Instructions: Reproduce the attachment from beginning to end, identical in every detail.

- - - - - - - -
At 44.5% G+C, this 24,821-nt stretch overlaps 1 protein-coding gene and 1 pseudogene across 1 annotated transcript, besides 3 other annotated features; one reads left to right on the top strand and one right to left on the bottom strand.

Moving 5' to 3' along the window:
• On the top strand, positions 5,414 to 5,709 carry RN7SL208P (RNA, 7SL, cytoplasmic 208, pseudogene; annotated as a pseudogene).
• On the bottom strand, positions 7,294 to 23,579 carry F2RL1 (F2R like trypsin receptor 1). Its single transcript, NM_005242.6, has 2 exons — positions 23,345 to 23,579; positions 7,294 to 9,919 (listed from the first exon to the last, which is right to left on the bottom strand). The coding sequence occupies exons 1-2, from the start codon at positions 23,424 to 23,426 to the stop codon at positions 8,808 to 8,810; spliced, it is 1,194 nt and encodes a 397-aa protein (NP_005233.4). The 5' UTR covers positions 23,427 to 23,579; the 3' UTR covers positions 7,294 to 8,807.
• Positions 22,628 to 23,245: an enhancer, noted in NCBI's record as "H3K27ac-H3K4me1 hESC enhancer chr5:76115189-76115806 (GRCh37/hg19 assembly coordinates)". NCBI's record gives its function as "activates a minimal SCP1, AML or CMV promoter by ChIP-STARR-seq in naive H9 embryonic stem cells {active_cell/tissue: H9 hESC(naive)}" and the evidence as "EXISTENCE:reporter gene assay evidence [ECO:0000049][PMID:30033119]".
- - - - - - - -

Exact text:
At 44.5% G+C, this 24,821-nt stretch overlaps 1 protein-coding gene and 1 pseudogene across 1 annotated transcript, besides 3 other annotated features; one reads left to right on the top strand and one right to left on the bottom strand.

Moving 5' to 3' along the window:
• On the top strand, positions 5,414 to 5,709 carry RN7SL208P (RNA, 7SL, cytoplasmic 208, pseudogene; annotated as a pseudogene).
• On the bottom strand, positions 7,294 to 23,579 carry F2RL1 (F2R like trypsin receptor 1). Its single transcript, NM_005242.6, has 2 exons — positions 23,345 to 23,579; positions 7,294 to 9,919 (listed from the first exon to the last, which is right to left on the bottom strand). The coding sequence occupies exons 1-2, from the start codon at positions 23,424 to 23,426 to the stop codon at positions 8,808 to 8,810; spliced, it is 1,194 nt and encodes a 397-aa protein (NP_005233.4). The 5' UTR covers positions 23,427 to 23,579; the 3' UTR covers positions 7,294 to 8,807.
• Positions 22,628 to 23,245: an enhancer, noted in NCBI's record as "H3K27ac-H3K4me1 hESC enhancer chr5:76115189-76115806 (GRCh37/hg19 assembly coordinates)". NCBI's record gives its function as "activates a minimal SCP1, AML or CMV promoter by ChIP-STARR-seq in naive H9 embryonic stem cells {active_cell/tissue: H9 hESC(naive)}" and the evidence as "EXISTENCE:reporter gene assay evidence [ECO:0000049][PMID:30033119]".